Since gaining independence, the works on restoration and improvement of this unique monument of culture. Craftsmen from all over the country have contributed to the restoration of the architectural complex. Work time-consuming, because it was necessary to preserve the original appearance. And judging by the results, it is succeeded. Significantly expanded the surrounding area of the complex, it is now landscaped, planted trees and flowers. Installed special lighting. Thus, the original features of the ancient monuments of architecture complemented with new bright colors today. Undoubtedly, this will allow a better study and understand the history of the region, which has always aroused great interest worldwide.

    The complex was built in the museum which exhibits rare artifacts found during archaeological excavations carried out simultaneously with the restoration.

    At-Termizi

    Abu Isa Muhammad ibn Isa as-Sulami ad-Darir al Bughi at-Termizi (was born 824 – died 8 October 892), often referred to as Imam at-Tirmizi, was an Islamic scholar and collector of hadith who wrote al-Jami as-Sahih (known as Jami at-Tirmizi), one of the six canonical hadith compilations in Sunni Islam. He also wrote Shamaili Muhammadiyah (popularly known as Shamail at-Tirmizi), a compilation of hadiths concerning the person and character of the Islamic prophet, Muhammad (SAV).

    Birth

    Muhammad ibn Isa at-Tirmizi was born during the reign of the Abbasid caliph al-Ma'mun. His year of birth has been reported as 209 AH (824/825). Adh-Dhahabi only states that at-Tirmizi was born near the year 210 AH (825/826), thus some sources give his year of birth as 210 AH. Some sources indicate that he was born in Mecca (Siddiqi says he was born in Mecca in 206 AH (821/822)) while others say he was born in Termez, in what is now southern Uzbekistan. The stronger opinion is that he was born in Termez. Specifically, he was born in one of its suburbs, the village of Bugh (hence the nisbats "at-Tirmizi" and "al-Bughi").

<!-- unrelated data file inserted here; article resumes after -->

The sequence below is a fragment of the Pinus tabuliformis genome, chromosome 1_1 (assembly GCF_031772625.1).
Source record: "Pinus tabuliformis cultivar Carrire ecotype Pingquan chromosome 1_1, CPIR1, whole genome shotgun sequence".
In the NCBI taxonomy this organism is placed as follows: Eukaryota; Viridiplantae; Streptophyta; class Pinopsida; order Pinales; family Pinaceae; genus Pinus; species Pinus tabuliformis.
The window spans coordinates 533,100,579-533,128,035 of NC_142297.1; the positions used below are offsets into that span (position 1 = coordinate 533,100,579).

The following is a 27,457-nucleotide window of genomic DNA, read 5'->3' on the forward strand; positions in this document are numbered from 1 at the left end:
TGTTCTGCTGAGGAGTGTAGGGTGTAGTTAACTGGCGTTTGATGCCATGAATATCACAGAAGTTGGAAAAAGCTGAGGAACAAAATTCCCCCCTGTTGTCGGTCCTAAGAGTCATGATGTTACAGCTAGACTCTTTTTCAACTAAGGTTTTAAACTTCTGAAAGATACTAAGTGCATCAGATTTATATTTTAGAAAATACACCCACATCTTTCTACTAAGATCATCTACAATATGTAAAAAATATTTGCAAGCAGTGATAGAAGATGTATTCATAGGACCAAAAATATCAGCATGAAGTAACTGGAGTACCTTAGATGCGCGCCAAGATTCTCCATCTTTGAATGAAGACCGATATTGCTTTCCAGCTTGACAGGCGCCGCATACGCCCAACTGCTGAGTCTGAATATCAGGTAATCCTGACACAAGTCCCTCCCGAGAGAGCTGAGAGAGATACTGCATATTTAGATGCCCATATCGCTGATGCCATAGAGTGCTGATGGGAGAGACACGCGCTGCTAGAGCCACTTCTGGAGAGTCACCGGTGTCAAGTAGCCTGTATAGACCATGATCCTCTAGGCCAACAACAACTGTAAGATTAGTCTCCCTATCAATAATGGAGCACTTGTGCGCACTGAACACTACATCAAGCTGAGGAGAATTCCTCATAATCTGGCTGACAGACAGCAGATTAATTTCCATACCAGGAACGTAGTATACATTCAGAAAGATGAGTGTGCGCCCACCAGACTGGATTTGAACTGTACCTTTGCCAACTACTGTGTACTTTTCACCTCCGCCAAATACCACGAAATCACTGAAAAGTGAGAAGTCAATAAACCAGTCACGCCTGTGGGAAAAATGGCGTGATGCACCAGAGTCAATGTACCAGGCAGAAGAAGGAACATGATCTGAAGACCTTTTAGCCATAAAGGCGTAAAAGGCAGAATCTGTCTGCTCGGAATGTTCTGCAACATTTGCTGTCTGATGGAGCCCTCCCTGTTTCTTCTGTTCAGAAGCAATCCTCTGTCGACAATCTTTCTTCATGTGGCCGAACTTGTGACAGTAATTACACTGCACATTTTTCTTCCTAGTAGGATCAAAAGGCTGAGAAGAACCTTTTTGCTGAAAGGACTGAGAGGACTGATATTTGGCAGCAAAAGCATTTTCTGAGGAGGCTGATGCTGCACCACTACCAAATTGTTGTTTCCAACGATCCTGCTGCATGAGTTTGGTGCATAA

Hadith studies

    At-Tirmidhi began the study of hadith at the age of 20. From the year 235 AH (849/850) he traveled widely in Khurasan, Iraq, and the Hijaz in order to collect hadith

    At the time, Khurasan, at-Tirmizi's native land, was a major center of learning, being home to a large number of muhaddiths. Other major centers of learning visited by at-Tirmidhi were the Iraqi cities of Kufa and Basra. At-Tirmizi reported hadith from 42 Kufan teachers. In his Jami, he used more reports from Kufan teachers than from teachers of any other town.

    At-Tirmizi was a pupil of al-Bukhari, who was based in Khurasan. Adh-Dhahabi wrote, "His knowledge of hadith came from al-Bukhari." At-Tirmizi mentioned al-Bukhari's name 114 times in his Jami. He used al-Bukhari's Kitab at-Tarikh as a source when mentioning discrepancies in the text of a hadith or its transmitters, and praised al-Bukhari as being the most knowledgable person in Iraq or Khurasan in the science of discrepancies of hadith. When mentioning the rulings of jurists, he followed al-Bukhari's practice of not mentioning the name of Abu Hanifah. Because he never received a reliabe chain of narrators to mention Abu Hanifa's decrees, he would instead attribute them to "some people of Kufa." Al-Bukhari held at-Tirmizi in high regard as well. He is reported to have told at-Tirmizi, "I have profited more from you than you have from me" and in his Sahih he narrated two hadith from at-Tirmizi.

    At-Tirmizi also narrated some hadiths from Abu Dawud, and one from Muslim. Muslim also narrated one hadith from at-Tirmizi in his own Sahih.

    A.J. Wensinck mentions Ahmad ibn Hanbal as among at-Tirmizi's teachers. However, Hoosen states that according to the most reliable sources, at-Tirmidhi never went to Baghdad, nor did he attend any lectures of Ahmad ibn Hanbal. Furthermore, at-Tirmizi never directly narrates from Ahmad ibn Hanbal in his Jami.

    Several of at-Tirmizi's teachers also taught al-Bukhari, Muslim, Abu Dawud, Ibn Majah, and an-Nasai.

    Death

    At-Tirmizi was blind in the last two years of his life, according to adh-Dhahabi. His blindness is said to have been the consequence of excessive weeping, either due to fear of God or over the death of al-Bukhari.

    He died on Monday night, 13 Rajab 279 AH (Sunday night, on 8 October 892) in Bugh.

    At-Tirmizi is buried on the outskirts of Sherobod, a 60 kilometers north of Termez in Uzbekistan. In Termez he is locally known as Abu Isa at-Termezi or "Termez Ota" ("Father of Termez").